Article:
How Vice Can Lead to Growth

Frida Kahlo and Pet Hawk

“My experience has taught me that a man who has no vices has damned few virtues”.  – Lincoln


The other day I was talking to my best friend about habits in general and bad habits in particular.

We all have habits that we think about rectifying into something more positive; but when, if ever, does a bad habit turn into a vice? Is a bad habit equal to a vice? Can something that seems positive on the outside turn out to be a vice in disguise?

These are the questions we were asking, and I’d be lying if I wrote that we discovered the answers to appease the masses.

One of the habits I wrote about last week focused on my love/hate relationship with mornings, including a fresh outlook on how getting up earlier has led me to become more appreciative and grateful as soon as I roll out of bed.

So, that’s one bad, albeit not terrible or soul crushing, habit. However, this is just the tip of the iceberg.

If you ask someone what their bad habit or vice is, most of the time they’ll sigh, shrug, and call out any of the following categories:






But does the conversation really end there? Or, can living with these vices lead to some major personal growth?


While I have never been a heavy smoker, I did moonlight as one while I was living in Central America. Cigarettes were unbelievably cheap and there was just something (don’t ask what because even I don’t know) about traveling around, sometimes for hours or days at a time, and ending a leg of a trip with a night cap in one hand and a cigarette in the other.

As I made my way around Central America, more often than not, there was a local bar or restaurant on the same street as whatever hostel or work stay I arrived at on any particular day.

I would pop in and ask whoever was in charge, “Una Imperial, por favor…” and that would be that, or so I would think.

That one beer would turn into several and the next thing I knew I was talking to another backpacker or local. We would hit the basics of who, what, where:

Who are you?

What are you doing here?

Where are you from?

And out it would come: a box of cigarettes and a lighter to match.

A lazy gesture would usually be more than enough for me to think, “Why the hell not?” and again, that would be that.

Was smoking my vice? Well, it’s tough to say. I never craved them; I didn’t need them, but you know what I did crave and need? Human interaction. And that interaction was bound to be extended if I accepted a cigarette.

Was it gross behavior? Sure. Do I regret it? Nope.

Going down my list, I make a screeching halt at ‘Food’ because the origins of my habits all stem from this, and only this. It’s a shameful thing, food habits, even when they’re “healthy”. Someone always has an opinion.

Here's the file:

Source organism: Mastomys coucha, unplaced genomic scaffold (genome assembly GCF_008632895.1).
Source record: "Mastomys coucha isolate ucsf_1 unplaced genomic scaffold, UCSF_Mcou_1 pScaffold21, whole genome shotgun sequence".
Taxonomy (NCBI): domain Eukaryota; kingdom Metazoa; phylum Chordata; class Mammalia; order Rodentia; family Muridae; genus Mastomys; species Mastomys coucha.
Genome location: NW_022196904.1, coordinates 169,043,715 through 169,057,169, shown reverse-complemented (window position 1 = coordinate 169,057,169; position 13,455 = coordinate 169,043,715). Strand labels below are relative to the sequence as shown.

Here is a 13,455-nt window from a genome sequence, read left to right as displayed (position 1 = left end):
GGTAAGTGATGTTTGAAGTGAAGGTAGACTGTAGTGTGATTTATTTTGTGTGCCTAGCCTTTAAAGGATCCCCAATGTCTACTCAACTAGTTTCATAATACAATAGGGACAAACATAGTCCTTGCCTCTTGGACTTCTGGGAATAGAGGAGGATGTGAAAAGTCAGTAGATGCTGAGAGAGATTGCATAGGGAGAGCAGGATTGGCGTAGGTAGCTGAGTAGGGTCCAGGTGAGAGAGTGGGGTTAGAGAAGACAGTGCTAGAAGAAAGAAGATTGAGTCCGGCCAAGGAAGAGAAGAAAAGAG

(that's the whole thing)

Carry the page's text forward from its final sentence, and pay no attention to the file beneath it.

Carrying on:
Case in point: my mom’s obsession with sardines. Growing up I remember my mom eating sardines straight out of the can. This habit wasn’t hurting me in any way; in fact, it was helping her.

Did that stop me from making a disgusted face every time she ate them, bought them, or even mentioned them? No.


So what, pray tell, is my secret and shameful food habit?

Chips. Chips of all shapes and sizes, but of course I did have a favorite.

The spicy, red finger staining, Chester Cheetah product which has haunted me most of my life.

This chip so devious, so naughty in my mind, that I would resort to sneaking them into my bedroom and eating them late at night after my parents fell asleep.

Unfortunately, I was almost always found, quite literally, red handed come morning. The chips leaving evidence of their whereabouts all over my fingers.

This behavior is concerning (thank you therapy) and it’s something that I’m only now realizing.

Self-awareness is key, but what I have learned is even more important, is self-compassion.

I had zero self-compassion for myself as a little girl experiencing growing pains and hormones and puberty. Who of us knew how important self-compassion is for actually making change happen in your life? I sure as hell didn’t.

Today however, I sure as hell do.

I realize now, at the wise age of 31, that beating myself up over bad habits or vices is one way to not change a damn thing. The thing is, though, I’m impatient. I want change and I want it now. I am hard on myself. I am hard on others. I am learning. I am changing.

So, what’s a bad habit you want to change? Okay, now onto the more important question: Are you ready to change? Good. No, not just good- this is a huge step. It’s a step bigger than most people give themselves credit for.

I’m talking about a real step towards change. This step looks different for everyone, but if you have truly left the ambivalent stage, I congratulate you.

This may seem like nothing, but I promise you that it is everything. Have compassion and optimism while on your journey, flow into and with the ups and downs, and accept that you will slip up. And when you do, heed my advice:

  1. Hold onto that compassion that you so effortlessly give to everyone else;
  2. Harness that optimism when things get dicey; and
  3. Flow through the bullshit that comes your way instead of getting sucked into it.

You’ll be happy you did and fairly soon your vices will be little pebbles in your shoe where they once were rocks. Never forgotten, but a hell of a lot smaller.






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